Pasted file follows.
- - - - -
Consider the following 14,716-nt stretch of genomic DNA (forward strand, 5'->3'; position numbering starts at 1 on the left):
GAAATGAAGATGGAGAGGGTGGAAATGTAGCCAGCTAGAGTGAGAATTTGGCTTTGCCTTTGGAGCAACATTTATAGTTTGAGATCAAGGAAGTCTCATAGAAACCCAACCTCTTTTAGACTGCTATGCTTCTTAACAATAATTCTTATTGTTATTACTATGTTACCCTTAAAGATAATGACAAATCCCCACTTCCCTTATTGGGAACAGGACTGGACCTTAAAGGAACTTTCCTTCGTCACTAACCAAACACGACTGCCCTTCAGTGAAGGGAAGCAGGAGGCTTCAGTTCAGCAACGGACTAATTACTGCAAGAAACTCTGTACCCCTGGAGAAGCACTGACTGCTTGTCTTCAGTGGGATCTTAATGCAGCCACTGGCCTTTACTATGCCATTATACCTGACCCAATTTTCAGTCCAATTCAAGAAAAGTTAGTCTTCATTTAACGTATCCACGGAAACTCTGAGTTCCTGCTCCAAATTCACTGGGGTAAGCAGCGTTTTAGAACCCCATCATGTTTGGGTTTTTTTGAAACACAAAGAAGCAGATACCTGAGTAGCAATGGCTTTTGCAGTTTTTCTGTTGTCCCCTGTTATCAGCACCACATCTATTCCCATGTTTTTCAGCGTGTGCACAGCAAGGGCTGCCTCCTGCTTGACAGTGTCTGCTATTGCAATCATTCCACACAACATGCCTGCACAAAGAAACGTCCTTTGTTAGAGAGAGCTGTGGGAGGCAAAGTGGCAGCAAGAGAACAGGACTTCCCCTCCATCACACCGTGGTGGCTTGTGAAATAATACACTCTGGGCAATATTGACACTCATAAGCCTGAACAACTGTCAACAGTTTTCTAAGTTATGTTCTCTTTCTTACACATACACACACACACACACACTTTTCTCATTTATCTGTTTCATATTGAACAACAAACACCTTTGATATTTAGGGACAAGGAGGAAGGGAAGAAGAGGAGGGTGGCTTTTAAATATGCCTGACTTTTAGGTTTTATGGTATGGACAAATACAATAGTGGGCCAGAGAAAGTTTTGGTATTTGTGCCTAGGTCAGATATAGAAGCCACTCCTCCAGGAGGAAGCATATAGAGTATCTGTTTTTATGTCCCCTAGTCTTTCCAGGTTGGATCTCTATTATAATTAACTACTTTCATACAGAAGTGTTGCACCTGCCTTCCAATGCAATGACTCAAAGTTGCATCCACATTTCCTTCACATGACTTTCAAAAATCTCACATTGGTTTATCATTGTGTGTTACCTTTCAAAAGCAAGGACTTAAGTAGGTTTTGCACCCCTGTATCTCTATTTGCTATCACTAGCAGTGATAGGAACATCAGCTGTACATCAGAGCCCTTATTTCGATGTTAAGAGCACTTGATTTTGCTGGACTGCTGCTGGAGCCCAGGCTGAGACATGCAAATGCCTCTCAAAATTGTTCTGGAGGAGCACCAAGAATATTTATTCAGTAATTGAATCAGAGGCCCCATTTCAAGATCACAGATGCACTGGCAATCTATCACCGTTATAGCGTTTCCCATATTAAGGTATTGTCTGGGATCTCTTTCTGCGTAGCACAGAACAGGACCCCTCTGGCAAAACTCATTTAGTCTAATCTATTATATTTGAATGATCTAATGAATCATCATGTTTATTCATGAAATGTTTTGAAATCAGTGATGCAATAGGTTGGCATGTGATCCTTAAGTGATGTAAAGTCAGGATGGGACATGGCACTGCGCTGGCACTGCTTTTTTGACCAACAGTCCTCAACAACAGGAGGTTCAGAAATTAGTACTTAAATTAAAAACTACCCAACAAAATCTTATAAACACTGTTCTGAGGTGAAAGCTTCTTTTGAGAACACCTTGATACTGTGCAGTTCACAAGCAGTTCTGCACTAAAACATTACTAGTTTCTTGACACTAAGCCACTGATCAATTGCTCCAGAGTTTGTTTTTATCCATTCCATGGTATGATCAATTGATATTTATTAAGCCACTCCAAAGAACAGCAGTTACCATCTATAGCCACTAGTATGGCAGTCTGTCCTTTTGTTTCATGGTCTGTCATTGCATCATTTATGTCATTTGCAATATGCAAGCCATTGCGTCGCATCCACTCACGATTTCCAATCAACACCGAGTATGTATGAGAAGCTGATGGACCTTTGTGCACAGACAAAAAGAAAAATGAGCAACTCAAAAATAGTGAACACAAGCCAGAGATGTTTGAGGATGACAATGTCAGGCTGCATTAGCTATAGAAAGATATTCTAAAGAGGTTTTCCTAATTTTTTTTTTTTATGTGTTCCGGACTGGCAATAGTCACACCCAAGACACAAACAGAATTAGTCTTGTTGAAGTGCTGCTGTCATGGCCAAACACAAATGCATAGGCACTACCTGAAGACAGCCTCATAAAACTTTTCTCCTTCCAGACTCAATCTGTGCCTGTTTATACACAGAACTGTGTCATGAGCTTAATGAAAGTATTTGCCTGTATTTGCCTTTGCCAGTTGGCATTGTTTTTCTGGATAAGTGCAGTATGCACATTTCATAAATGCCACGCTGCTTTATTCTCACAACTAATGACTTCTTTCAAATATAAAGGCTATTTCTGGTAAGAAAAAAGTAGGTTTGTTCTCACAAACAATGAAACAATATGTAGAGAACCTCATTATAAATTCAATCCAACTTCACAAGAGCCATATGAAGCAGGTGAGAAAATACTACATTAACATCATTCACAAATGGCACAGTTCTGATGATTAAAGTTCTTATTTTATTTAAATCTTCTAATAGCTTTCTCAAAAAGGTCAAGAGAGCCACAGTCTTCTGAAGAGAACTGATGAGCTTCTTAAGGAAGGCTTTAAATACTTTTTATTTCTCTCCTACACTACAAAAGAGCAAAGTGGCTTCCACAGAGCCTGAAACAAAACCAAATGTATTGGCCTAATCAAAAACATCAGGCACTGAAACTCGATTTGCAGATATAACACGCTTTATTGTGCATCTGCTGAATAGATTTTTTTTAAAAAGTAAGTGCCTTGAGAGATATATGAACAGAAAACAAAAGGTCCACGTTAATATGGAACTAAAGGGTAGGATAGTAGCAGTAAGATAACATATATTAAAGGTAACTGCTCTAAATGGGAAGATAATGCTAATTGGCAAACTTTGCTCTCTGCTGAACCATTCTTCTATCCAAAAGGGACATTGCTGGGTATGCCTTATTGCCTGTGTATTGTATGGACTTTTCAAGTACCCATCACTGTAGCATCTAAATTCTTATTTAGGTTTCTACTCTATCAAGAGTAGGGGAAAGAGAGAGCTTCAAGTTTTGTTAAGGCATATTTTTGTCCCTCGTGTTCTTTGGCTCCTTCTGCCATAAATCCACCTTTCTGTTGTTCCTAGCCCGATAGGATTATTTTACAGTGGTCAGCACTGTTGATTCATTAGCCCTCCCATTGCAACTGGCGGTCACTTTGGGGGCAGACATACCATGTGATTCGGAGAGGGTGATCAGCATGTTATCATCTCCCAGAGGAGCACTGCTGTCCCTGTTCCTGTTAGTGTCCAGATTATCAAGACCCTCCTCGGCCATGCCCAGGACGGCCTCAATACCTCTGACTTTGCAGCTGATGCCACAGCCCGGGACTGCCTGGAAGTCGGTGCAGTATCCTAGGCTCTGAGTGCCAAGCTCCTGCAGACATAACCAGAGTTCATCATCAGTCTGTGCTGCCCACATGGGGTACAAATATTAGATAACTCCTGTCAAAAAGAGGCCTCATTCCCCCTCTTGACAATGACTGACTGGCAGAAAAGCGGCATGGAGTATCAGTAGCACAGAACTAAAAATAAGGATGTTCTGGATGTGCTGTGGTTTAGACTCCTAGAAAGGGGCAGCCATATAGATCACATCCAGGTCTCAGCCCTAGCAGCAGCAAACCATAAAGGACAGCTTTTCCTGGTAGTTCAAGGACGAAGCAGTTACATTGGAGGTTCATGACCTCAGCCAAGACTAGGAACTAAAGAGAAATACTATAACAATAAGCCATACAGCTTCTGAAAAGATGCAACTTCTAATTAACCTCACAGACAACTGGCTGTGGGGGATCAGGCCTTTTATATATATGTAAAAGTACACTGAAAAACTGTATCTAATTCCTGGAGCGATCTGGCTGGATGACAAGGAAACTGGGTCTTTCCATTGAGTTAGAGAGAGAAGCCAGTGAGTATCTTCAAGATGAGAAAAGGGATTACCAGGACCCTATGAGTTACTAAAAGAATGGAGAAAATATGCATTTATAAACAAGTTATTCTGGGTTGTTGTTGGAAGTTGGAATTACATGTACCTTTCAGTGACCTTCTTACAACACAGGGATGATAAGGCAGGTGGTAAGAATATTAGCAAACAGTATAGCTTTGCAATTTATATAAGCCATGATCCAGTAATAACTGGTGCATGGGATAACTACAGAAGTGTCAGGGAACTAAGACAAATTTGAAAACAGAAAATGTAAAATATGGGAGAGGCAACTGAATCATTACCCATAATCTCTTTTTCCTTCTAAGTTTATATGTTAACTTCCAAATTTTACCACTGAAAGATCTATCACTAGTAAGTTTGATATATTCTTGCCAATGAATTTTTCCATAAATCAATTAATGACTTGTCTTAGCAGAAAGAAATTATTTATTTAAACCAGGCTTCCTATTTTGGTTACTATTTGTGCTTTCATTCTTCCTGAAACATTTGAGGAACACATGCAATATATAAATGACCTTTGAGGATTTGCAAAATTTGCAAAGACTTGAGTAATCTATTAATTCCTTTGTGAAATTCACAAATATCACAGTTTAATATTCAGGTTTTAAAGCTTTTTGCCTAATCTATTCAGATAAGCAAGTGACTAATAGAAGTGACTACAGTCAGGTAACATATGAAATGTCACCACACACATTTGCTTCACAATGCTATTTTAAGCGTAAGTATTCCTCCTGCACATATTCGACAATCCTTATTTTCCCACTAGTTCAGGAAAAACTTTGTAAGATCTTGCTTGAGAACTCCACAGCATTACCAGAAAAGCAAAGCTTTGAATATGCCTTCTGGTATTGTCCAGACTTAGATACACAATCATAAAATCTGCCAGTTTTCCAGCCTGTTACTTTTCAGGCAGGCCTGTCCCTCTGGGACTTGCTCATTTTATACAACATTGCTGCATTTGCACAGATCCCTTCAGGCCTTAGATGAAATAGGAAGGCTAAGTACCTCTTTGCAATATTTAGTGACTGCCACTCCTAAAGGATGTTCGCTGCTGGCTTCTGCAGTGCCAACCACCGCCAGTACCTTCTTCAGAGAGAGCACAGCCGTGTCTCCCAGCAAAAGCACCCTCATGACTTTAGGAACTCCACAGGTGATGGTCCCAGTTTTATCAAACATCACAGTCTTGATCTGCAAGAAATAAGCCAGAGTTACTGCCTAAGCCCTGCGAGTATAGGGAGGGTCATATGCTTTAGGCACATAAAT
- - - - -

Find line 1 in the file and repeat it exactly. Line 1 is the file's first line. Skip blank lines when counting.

Consider the following 14,716-nt stretch of genomic DNA (forward strand, 5'->3'; position numbering starts at 1 on the left):